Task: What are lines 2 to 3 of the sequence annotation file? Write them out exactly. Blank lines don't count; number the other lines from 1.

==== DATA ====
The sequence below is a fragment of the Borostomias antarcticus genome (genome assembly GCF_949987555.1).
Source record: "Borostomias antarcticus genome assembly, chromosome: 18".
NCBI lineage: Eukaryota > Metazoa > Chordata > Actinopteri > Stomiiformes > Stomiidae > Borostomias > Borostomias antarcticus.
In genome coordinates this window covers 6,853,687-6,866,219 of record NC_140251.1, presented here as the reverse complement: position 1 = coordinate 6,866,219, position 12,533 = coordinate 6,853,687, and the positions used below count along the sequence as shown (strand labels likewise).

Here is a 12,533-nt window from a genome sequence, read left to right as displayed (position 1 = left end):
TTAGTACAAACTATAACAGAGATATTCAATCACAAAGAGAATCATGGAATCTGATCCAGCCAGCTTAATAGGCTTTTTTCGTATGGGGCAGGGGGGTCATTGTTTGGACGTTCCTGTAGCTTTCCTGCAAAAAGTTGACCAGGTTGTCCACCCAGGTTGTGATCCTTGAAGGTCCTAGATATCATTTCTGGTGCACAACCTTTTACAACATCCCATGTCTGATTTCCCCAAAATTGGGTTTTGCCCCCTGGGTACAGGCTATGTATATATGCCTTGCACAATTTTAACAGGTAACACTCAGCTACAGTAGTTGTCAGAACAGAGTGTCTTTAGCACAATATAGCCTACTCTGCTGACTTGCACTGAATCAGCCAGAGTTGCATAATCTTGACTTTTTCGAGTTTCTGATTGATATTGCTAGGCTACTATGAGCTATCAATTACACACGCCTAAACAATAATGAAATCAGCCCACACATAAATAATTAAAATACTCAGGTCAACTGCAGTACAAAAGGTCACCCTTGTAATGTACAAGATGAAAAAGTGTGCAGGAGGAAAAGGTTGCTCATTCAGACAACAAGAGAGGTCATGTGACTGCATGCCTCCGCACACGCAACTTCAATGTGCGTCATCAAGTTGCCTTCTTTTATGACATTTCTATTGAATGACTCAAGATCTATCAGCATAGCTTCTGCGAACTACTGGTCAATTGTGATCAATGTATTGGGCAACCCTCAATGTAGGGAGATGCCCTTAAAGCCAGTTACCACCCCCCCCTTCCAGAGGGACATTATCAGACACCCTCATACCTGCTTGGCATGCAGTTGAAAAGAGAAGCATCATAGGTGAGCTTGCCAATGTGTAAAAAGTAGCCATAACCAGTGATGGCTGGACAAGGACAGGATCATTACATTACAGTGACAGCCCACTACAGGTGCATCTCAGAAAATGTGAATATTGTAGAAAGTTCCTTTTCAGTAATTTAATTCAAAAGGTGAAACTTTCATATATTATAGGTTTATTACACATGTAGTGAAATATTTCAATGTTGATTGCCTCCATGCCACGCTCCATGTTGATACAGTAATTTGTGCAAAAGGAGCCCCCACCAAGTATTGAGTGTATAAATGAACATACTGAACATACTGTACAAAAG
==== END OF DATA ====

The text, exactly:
Source record: "Borostomias antarcticus genome assembly, chromosome: 18".
NCBI lineage: Eukaryota > Metazoa > Chordata > Actinopteri > Stomiiformes > Stomiidae > Borostomias > Borostomias antarcticus.